arawakstorm likes this.
     
    12-06-2013, 07:49 PM
  #5
Yearling
Agree with Tessa above on all points. My daughters leased pony is a hard catch and we (or her owner) was never really sure why. Sometimes she'll come, often she'll walk away, but a bribe always works and once you get your hand on her halter she's perfectly well behaved.

We recently found her old owner and the puzzle pieces are coming together - she was a show pony who was often worked hard, so I think she still associates being removed from her paddock as a precursor to a lot of tiring work...many, many years later.

We are working with her now with the catch and release method and it seems to be working, plus I think she likes the sort of work she's doing with my daughter (she's always showing great body language) so she's been an easier catch recently.

But I agree, if it's your first horse, seek the help of a horseperson to ensure you're doing things right, and more importantly, safely. You can do a lot of "untraining" of a horse if you're not careful, and you can also allow and embed a lot of bad habits if you let them get away with certain things.
arawakstorm likes this.
     
    12-06-2013, 11:48 PM
  #6
Weanling
Stop giving him treats... Make sure you have ateast an hour to just work on this with him (NO RUSHING, OR BEING LAZY), and try to dress warm (If it's cold where you are). Just keep fallowing him with the lead, Run in front of him and try and approach him face on, maybe corner him. You need to show this horse that you are the boss and that you are not giving up! If you give up the horse immediately knows that if he keep walking away he gets another day of. If after 20 minutes of running around with him and still not making much progress, go get a lounge wipp and try to join up with him. If you don't know what joining up is just go on Youtube look up 'joining up' and you are on your way! If after 15 to 20 minutes of running him around and he has still not tried to approach you just continue to lounge him till he is exhausted enough that he just let's you catch him (This works with almost any horse). The next time you go out to work him make sure you have noting ells to do because this might take awhile, do the same thing as I say above but after you catch him lead him out of the gate, to the barn, back to hid paddock, let him go and catch him again(No working in between just catch him, to the barn and back let him go). Do this maybe three or four times.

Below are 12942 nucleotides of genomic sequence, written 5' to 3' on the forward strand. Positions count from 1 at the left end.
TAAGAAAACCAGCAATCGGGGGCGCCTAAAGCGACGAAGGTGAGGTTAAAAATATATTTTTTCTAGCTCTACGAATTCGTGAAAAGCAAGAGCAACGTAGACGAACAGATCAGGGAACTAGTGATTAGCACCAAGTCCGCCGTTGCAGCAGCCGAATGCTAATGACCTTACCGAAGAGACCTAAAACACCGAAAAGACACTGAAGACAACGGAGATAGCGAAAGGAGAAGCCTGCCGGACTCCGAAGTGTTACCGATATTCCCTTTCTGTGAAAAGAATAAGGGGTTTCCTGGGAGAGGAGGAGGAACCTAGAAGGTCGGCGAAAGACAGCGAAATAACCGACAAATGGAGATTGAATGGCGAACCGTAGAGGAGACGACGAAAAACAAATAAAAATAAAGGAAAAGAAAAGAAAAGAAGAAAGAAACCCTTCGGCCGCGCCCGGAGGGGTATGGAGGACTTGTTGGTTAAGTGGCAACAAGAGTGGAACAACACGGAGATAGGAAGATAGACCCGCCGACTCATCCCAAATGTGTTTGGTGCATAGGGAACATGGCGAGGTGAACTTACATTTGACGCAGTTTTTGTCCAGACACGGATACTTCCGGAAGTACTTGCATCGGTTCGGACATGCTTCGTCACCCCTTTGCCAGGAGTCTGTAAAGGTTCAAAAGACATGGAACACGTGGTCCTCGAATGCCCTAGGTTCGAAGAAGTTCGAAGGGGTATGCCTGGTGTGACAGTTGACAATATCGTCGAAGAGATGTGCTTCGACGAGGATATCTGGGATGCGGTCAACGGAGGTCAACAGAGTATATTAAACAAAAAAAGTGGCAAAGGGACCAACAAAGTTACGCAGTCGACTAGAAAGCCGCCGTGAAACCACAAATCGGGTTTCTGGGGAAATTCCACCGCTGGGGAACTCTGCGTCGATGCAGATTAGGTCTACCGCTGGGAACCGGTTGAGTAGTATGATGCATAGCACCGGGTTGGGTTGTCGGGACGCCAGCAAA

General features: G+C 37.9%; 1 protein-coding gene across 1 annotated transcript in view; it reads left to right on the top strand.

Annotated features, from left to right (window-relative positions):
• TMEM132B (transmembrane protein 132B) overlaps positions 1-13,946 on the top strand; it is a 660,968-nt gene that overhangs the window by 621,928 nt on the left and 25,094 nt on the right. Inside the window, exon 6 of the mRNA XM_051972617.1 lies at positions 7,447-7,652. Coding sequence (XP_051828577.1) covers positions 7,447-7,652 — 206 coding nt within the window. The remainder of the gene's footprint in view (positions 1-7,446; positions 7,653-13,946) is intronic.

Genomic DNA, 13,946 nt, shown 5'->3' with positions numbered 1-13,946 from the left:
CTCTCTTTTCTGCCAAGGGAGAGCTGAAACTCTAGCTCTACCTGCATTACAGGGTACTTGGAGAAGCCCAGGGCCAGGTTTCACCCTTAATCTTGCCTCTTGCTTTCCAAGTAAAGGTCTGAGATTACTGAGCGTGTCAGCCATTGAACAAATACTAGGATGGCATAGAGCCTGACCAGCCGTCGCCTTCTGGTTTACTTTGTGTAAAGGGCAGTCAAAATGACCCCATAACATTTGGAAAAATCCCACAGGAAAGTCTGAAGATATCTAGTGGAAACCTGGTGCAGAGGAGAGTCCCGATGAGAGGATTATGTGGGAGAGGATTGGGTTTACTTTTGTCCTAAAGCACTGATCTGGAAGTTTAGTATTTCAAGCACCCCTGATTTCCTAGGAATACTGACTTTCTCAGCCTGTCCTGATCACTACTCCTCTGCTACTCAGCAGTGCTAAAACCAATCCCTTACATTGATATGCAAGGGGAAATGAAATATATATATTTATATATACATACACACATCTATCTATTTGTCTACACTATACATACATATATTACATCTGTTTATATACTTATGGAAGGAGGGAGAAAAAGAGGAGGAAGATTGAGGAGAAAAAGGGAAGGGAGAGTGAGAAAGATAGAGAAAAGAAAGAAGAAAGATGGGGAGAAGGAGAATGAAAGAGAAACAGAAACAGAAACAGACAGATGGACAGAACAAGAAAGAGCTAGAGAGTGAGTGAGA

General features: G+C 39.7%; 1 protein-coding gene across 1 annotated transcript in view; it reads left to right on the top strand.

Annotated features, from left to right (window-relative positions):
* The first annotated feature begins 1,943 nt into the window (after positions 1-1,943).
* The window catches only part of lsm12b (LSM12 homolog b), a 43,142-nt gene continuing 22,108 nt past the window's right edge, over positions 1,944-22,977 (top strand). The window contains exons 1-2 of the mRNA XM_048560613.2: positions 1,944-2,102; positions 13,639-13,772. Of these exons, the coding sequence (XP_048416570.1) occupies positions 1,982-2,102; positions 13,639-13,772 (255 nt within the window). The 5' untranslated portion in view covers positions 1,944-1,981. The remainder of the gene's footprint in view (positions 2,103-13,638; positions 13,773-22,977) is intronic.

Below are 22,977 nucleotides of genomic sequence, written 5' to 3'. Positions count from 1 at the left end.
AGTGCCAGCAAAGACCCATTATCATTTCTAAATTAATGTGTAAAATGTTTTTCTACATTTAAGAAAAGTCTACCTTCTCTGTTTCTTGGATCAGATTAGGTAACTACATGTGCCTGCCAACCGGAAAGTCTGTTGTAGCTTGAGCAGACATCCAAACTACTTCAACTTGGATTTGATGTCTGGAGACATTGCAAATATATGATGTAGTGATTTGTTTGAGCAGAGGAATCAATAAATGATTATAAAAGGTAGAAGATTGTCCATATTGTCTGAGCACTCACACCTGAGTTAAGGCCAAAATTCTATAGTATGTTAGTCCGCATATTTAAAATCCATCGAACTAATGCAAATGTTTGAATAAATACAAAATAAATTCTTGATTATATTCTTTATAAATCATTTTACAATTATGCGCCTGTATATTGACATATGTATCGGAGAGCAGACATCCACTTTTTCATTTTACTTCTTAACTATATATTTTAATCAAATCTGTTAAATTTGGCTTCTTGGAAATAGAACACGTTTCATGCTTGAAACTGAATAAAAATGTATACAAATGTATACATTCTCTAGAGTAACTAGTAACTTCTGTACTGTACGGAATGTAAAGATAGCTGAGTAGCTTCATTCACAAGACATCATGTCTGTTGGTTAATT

Make sure if it is cold out to cool him down before putting him out in the cold!

The horse is doing this because as I mentioned above "You try and catch him and then soon after give up" This shows the horse that he is the boss and as long as he runs around or walks away from you for a short amount of time that he get's rewarded with the day off. Sometimes it's not a short amount of time, maybe you run around trying to catch him for two hours, you can't give up it's part of owning a horse!
arawakstorm likes this.
     
    12-06-2013, 11:53 PM
  #7
Weanling
Heck, I would rope the bigger. When I want a horse, it had better stand still or I am going to work the heck out of it and make it beg me to be caught. Or I will rope it and teach it it's getting caught no matter what. You need to quit putting up with the game, quit trying to bribe it, and get some respect.
     
    12-07-2013, 12:25 AM
  #8
Foal
You haven't had him long, have you spent much time with him?
He might just not have much trust or respect for you yet.
Building a relationship takes time (I have just learnt) 😄.
Lots of ground work if possible and just quality time grooming , talking etc I found makes a more approachable horse.
Appeal to his curiosity make yourself interesting to him.
Don't ever let him put one over you, he will respect you so much more for it!!!
I know it's not the most technical answer but these are all things that worked very well for me 😃😃😃😃.
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    12-07-2013, 01:59 AM
  #9
Super Moderator
Quote:
Originally Posted by jmike    
this is excellent advice

My neighbors standardbred is the same way, doesn't like to be caught, pet, or anything.

so I walk towards her, she walks away, I stand still until she stops moving, then I start walking towards her -- rinse and repeat for 30 minutes

Now I just walk towards her, and she walks away (she no longer runs away because I am not going to run to catch her and she knows it) -- and I keep walking like I am trying to cut her off, I am down to about 5 minutes to catch her now
Now see, I would actually do exactly the opposite:

When the horse walks , I walk behind him.

When he stops, I stop. The idea is that if the horse choses to walk away from you, you stay with him, and you even make him feel a bit uncomfortable for turning his back on you. If he stops , looks back at you, he is about to change his mind from "I am going to show my hind to this person and walk away from them. They aren't something I am interested in" . . . . To . . . ."what's going on back there? It doesn't feel good to walk away from her. I better look back and see what this is all about".